The site will guide you through the process here too. It might take a little longer than the app way of doing things but it’s still pretty easy. We don’t feel like people will have any issues with doing it this way around.

At this point, we should note that you will also need to buy a modem if you have cable broadband. The RAX43 is not a modem/router combo so will require that extra piece of hardware to get you online. We’ve been analyzing the best modems so head over there for some inspo.

Value: 4.0

There are certainly a few things to like about the RAX43. It ticks a few boxes as an all-rounder router. But it is a little pricey for what you actually get.

The fact that there are cheaper, faster routers on the market (such as the ASUS RT-AX58U) doesn’t bode so well for Netgear. But then again, this router outperforms most others at the ranges of 50 and 75 ft. For some, this will be priceless.

Even at short range, there are some more expensive routers just about matching the RAX43 for power. So with these combinations of factors, we can say that the overall value of the router is good. Until we get to the features.

Because then there’s the matter of having to pay for Netgear Armor and Netgear Parental Controls. Of course, these are both fantastic tools but considering that together, they will cost you over $100 a year (on top of an already fairly pricey router) is not going to sit well with some folks.

There’s also no QoS, which confuses us. We would have thought that any router in any category other than ‘budget’ would have this. In fact, most budget routers even have some kind of QoS to offer.

That doesn’t say ‘great value’. But the bottom line is that this is a pretty powerful router that’s going to satisfy anyone with a medium-sized home, provided that your internet plan isn’t over 800 Mbps. And it’s hardly going to cost a fortune. 

All routers max speed - Tested by Netgear RAX43

Thoughts from Other Critics

To give you the fairest overall opinion and to remove any variation of doubt that we’re bringing you the truth, we like to incorporate the views of other critics. At this point, views can be varied or there can be a consensus. But what about in the case of the RAX43?

Generally, most reviewers are in agreement that the RAX43 is a touch overpriced for what you get. And there’s been some criticism of the paid subscription plans, which we totally agree with.

Many critics have been excited about the hardware design of this thing but there has been some condemnation of the size of it. We feel that’s a tiny bit dramatic but it should be considered if you don’t have much space to put your router.

But the main praise this router has received from other reviewers is for the speed at reasonable distances. A lot of people are impressed that it beats other routers when measured from over 50ft away. For some consumers, that’s going to make the price tag worth it.

Other Routers to Consider

Before you jump the gun and order yourself RAX43, hear us out with these alternative options. The least you’ll get is extra peace of mind that you’re making the right decision!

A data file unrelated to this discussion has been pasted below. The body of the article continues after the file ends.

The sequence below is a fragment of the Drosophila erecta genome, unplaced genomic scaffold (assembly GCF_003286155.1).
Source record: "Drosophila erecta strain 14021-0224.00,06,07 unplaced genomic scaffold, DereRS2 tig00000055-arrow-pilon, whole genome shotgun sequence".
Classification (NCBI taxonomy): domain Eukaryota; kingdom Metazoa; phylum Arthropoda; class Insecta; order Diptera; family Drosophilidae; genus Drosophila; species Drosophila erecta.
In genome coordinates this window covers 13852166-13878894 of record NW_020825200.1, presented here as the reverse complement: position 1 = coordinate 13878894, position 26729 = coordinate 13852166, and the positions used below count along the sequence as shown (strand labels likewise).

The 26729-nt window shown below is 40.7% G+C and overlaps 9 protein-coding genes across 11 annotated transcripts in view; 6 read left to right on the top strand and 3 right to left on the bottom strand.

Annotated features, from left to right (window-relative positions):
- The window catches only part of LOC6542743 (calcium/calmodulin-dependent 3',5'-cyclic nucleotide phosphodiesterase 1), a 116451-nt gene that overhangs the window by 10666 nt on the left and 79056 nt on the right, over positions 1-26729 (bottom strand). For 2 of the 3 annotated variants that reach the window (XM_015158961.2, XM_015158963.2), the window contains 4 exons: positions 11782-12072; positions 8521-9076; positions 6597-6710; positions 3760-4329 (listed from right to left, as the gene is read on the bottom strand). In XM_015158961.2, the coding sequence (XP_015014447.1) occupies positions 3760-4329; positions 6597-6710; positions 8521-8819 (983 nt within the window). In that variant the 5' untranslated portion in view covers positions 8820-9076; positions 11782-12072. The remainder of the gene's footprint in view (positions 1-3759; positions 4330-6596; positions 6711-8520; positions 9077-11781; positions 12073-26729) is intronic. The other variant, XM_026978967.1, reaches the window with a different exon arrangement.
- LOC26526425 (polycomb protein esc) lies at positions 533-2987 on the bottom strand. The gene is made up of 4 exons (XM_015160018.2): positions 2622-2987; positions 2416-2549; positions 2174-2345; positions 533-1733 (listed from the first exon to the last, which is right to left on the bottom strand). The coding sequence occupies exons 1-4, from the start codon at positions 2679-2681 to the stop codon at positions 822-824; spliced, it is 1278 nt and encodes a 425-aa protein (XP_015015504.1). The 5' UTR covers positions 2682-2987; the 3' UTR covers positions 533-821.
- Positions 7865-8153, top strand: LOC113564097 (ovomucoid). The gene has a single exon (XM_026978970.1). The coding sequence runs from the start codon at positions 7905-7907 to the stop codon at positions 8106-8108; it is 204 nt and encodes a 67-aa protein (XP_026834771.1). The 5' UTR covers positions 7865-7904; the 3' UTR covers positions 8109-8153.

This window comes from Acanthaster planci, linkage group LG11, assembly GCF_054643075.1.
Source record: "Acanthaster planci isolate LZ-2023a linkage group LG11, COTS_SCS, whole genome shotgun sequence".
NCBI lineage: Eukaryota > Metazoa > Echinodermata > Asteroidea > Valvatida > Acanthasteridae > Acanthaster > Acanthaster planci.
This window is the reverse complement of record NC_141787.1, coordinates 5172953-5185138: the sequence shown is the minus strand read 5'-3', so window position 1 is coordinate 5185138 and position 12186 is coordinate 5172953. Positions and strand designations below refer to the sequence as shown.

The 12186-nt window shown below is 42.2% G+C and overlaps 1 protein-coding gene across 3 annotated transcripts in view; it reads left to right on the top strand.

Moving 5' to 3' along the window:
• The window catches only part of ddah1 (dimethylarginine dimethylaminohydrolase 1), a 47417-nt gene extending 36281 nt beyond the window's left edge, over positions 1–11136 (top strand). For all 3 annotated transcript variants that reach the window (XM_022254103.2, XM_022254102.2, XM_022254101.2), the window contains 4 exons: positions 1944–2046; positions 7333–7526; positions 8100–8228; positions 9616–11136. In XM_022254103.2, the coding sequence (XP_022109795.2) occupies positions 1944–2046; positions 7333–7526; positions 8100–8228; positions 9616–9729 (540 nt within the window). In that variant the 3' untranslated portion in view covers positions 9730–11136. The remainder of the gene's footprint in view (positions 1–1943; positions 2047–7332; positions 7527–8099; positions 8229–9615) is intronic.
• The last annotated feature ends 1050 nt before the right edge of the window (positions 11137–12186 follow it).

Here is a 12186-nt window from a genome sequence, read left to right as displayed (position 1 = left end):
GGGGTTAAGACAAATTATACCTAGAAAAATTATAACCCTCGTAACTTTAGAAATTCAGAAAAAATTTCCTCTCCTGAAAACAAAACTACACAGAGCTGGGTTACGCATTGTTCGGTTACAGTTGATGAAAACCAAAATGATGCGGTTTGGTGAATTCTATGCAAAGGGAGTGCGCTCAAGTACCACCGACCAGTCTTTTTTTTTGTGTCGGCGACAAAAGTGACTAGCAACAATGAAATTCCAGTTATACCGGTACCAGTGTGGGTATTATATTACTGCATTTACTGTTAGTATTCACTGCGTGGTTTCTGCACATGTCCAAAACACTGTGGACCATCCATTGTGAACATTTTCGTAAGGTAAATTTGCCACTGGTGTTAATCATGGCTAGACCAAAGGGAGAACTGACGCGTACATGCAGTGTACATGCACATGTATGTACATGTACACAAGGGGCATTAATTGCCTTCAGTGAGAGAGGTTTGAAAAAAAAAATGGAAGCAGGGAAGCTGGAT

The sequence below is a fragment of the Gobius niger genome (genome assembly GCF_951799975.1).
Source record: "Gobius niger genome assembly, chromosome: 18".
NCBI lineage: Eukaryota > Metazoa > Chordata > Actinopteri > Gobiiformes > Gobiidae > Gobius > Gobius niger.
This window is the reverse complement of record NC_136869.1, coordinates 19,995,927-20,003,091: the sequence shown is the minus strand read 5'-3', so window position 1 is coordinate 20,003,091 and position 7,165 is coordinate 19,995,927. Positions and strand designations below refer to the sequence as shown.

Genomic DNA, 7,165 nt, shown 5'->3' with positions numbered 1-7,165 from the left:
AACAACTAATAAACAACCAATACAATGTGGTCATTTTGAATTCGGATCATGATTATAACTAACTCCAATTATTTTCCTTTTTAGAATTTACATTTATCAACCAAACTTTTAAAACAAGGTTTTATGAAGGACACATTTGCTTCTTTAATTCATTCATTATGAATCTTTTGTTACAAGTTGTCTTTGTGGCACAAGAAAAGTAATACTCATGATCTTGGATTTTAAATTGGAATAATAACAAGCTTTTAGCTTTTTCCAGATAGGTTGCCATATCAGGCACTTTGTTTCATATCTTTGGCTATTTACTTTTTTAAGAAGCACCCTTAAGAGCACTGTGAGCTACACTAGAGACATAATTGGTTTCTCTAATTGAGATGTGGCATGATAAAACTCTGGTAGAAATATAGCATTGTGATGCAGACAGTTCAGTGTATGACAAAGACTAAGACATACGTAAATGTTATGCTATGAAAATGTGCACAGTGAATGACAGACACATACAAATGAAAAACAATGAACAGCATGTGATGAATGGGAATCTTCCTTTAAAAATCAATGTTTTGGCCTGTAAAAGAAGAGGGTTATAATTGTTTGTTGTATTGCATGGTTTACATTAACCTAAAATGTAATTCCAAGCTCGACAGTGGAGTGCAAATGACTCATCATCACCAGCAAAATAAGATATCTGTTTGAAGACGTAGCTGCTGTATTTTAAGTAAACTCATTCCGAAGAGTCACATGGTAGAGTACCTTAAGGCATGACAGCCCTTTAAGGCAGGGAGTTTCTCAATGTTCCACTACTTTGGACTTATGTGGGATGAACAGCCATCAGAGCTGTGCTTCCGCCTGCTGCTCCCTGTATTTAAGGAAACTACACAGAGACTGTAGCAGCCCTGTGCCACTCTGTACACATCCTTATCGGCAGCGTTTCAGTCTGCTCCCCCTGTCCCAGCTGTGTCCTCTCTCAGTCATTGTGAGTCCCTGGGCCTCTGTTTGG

Netgear RAXE500

Netgear Nighthawk RAXE500

The next step up in the Nighthawk ladder is the RAXE500 and it’s the most powerful router Netgear has to offer right now. That’s because it comes hooked up with the latest Wi-Fi protocol called Wi-Fi 6e.

Not a lot of devices support Wi-Fi 6e right now (only a handful of mobile devices, for example, and none of them made by Apple…). But if you do have a device that supports it and a crazy fast internet plan, bring the Nighthawk onto your list.

Our speed test clocked a spectacular 1203.59 Mbps with this router. It really does not get much faster than that over Wi-Fi. Although, you will have to deal with the same features issues here such as paid Armor and Parental Controls and no QoS. Plus, it is very expensive.



If you’re looking for a whole lot of speed without having to break the bank then the ASUS RT-AX3000 should be on your radar. It’s lower in price than the RAX43 and quite a bit faster at close range.

Our tests showed a top Wi-Fi speed of 889.41 Mbps on this router. That’s eye-watering. It smashes the 770.73 Mbps of the RAX43 out the park! Plus, it comes with AiProtection Pro free for life, ASUS’s high quality take on the antivirus and parental controls bundle.

There’s no wonder, then, that we selected this router as our overall best router right now. It’s pretty perfect! The only conceivable reason to buy a RAX43 on top of this is if you are aiming for peak performance between 50 and 75ft away.

TP-Link AX10

TP-Link Archer AX10

Are the RT-AX58U and the RAX43 (and especially the RAXE500) out of your budget? You don’t have to sacrifice too much quality now to pick up a budget router thanks to the Archer AX10.

With download speeds as high as 651.97 Mbps and neat features like QoS and parental controls (even if they are a bit limited), you wouldn’t know this was a budget router until someone actually told you the price.

We decided that the AX10 was actually our favorite budget router and that’s really saying something. There are a lot of great routers for low prices these days.

Bottom Line

There are times when the RAX43 looks like a fantastic router and times when you just feel like it could be better. 

With its high-speed long-range performance and awesome design, this router feels like one of the best on the market. But then you consider that at short range, cheaper routers blitz it and that it has no QoS.

Overall, we definitely like it. But we encourage that you do a bit of thinking about whether it’s going to be right for you before you pull the trigger.